A Republican Return to the Gold Standard?

Gold bars at Fort Knox. Photo credit: Red Dog Report

Gold bars at Fort Knox. Photo credit: Red Dog Report

“You shall not crucify mankind upon a cross of gold!” With this declaration in 1896, Democratic candidate William Jennings Bryan electrified the nation and placed the controversy over the gold standard squarely in the middle of American politics. Although the United States formally adopted the gold standard when Bryan lost the election in 1900, his battle was far from lost. While it is tempting to see Bryan’s “Cross of Gold” speech as an interesting historical tidbit, the current examination of a return to the gold standard by the Republican Party shows this question is still important for today.

How important is a return to the gold standard for the GOP? It’s important enough for leaders to include a provision in the party platform for a commission to examine the costs and benefits of a return to the gold standard.  While generally considered a nod to the influence of Ron Paul, who has championed a return to the gold standard as a way to temper extreme government spending, the decision to address a return to the gold standard also showcases an understanding by the Republican party leadership that printing money as an avenue to prosperity is unlikely to work.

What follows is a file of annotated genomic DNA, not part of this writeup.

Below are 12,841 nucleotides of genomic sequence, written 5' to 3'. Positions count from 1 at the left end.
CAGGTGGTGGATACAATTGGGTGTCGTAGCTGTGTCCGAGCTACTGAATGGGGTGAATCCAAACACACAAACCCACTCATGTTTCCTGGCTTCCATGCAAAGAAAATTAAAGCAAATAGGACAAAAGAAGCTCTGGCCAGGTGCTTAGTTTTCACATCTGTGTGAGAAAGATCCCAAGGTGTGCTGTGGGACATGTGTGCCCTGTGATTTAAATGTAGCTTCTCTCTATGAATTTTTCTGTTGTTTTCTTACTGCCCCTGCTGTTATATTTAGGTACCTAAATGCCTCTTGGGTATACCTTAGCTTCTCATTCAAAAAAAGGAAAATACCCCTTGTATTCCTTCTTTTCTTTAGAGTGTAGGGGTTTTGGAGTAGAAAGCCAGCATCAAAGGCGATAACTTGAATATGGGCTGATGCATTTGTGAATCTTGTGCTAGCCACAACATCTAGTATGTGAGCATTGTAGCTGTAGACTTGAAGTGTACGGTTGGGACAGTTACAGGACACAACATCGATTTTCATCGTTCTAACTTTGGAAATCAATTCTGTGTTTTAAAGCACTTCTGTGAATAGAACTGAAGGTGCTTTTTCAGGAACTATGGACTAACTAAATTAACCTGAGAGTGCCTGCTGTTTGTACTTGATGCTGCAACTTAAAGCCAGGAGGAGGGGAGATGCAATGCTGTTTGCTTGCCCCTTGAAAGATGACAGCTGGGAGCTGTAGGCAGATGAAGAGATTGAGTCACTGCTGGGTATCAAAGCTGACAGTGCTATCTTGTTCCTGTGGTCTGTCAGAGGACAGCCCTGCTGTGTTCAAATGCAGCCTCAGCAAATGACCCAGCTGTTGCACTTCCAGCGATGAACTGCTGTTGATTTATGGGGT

But what indeed are the costs and benefits of a gold standard? Are the Republicans wasting their time with dreams of a gold standard world that can never exist? While the Republicans have not adopted the gold standard as a policy position, it is illuminating that the debate over whether a gold standard would be beneficial for the financial state of the country is again making an appearance in Republic rhetoric. The last time a gold commission was convened was during the Reagan administration, in 1982. At that time there was high inflation, lending credence to the idea of using gold standard to add stability to the market. Even at that time, however, a majority of the participants in the commission opposed a return to the gold standard and the idea generally faded away.

However, the idea was resuscitated by Ron Paul and the libertarian movement in the past few years. Ron Paul, in an interview with CNBC, said that “[America] is deeply in debt and all that is being offered out of Washington is spend more money, borrow more money and print more money”. Thus Paul, along with a cadre of other Republican leaders, believe that the answer to massive government spending is a stable financial system, which they believe the gold standard would achieve.

While there are evident problems with the gold standard that have been raised by economists (most notably that it is virtually impossible in a globalized economy for only one country to be on the gold standard), the importance of the gold standard commission in the Republican platform is also symbolic. The Republican party knows that the state of the economy is the single most important issue for this economy. A diversified plan to attack those economic woes is therefore important, both to the campaign and to the voters who are still searching for a party to support. The gold standard may not be the most important aspect of the Republican plan to turn the economy around, but the willingness to examine different ideas shows that the party as a whole is serious about the country’s economic woes and, more importantly, is serious about finding ways to fix them.

*Elle Stuart is Deputy Editor of Opinions at the Stanford Review. She can be reached at emstuart@stanford.edu. *

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